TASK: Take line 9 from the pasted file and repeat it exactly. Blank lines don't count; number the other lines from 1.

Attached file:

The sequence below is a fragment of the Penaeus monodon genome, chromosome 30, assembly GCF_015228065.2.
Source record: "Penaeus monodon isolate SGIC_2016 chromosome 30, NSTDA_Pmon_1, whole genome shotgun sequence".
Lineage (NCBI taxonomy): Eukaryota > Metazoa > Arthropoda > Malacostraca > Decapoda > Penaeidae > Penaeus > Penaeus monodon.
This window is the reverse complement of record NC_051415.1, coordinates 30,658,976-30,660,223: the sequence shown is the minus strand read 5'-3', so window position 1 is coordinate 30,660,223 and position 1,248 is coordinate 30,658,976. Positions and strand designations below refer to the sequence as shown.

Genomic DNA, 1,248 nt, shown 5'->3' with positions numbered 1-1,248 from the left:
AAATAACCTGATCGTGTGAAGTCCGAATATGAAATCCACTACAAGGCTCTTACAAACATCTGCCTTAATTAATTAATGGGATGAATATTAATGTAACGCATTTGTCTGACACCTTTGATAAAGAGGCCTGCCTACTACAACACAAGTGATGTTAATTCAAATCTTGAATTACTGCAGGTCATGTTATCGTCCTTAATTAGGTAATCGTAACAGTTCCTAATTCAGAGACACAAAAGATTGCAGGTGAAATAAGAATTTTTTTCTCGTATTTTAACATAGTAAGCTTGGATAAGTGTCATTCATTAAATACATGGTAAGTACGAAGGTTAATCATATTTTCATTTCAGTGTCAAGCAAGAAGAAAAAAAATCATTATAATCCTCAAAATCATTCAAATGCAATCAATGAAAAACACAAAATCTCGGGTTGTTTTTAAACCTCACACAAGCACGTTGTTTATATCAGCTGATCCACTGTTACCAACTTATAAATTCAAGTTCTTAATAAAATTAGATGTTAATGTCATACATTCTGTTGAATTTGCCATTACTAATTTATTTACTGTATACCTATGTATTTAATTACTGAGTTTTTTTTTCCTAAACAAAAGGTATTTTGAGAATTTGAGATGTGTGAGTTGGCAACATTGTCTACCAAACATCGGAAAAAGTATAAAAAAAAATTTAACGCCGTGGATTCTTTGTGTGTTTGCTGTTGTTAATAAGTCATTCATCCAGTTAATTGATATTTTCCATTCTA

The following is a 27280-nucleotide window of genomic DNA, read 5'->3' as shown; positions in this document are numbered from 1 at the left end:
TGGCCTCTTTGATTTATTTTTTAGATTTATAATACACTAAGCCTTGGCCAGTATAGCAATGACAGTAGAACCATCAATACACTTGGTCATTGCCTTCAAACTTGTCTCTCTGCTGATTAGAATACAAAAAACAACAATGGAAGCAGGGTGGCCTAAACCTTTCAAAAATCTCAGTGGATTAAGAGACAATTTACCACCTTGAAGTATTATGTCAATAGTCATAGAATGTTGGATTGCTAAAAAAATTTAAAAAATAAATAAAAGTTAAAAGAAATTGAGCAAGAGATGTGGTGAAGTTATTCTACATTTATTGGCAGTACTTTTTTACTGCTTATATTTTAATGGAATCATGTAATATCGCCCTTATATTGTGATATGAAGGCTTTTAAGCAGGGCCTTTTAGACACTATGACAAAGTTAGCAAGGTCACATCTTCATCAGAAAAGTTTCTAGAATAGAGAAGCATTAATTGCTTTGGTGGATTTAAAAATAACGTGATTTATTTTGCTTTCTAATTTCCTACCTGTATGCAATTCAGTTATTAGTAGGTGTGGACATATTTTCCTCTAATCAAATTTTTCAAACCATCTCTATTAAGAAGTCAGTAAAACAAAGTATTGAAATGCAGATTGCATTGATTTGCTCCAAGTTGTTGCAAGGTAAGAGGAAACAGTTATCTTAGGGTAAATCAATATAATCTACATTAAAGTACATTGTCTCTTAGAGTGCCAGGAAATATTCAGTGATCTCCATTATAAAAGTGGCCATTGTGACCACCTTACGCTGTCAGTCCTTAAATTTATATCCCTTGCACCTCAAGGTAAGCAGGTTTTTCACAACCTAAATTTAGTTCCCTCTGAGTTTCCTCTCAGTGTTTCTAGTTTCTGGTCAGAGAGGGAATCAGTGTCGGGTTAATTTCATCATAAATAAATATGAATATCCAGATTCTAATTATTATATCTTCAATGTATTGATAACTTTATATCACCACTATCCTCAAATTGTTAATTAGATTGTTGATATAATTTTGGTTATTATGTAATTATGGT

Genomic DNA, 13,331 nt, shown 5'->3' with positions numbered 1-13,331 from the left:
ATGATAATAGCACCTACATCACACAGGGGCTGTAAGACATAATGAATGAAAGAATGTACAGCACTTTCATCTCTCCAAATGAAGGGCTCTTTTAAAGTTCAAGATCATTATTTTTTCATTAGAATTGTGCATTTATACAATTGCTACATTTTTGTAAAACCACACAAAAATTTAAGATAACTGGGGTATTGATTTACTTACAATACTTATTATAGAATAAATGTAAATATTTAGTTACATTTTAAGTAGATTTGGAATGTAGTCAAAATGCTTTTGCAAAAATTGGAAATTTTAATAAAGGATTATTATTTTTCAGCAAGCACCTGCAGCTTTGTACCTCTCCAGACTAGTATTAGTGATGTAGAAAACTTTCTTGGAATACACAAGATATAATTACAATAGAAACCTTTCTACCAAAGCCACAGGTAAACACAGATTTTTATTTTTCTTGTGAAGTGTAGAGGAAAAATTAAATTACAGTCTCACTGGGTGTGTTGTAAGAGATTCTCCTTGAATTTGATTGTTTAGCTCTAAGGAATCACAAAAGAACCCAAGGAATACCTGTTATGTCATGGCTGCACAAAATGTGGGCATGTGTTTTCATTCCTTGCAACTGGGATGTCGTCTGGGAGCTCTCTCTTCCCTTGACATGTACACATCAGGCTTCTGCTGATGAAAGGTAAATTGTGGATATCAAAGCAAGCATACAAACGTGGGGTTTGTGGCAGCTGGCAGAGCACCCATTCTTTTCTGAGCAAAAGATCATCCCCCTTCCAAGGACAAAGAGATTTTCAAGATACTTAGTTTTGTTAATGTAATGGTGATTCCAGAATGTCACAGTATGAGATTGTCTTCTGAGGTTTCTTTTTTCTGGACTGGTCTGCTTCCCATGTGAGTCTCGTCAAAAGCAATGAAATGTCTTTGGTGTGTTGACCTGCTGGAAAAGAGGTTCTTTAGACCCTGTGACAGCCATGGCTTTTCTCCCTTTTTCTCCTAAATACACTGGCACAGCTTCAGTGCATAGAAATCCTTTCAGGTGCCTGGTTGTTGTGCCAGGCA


Genomic DNA, 13,331 nt, shown 5'->3' with positions numbered 1-13,331 from the left: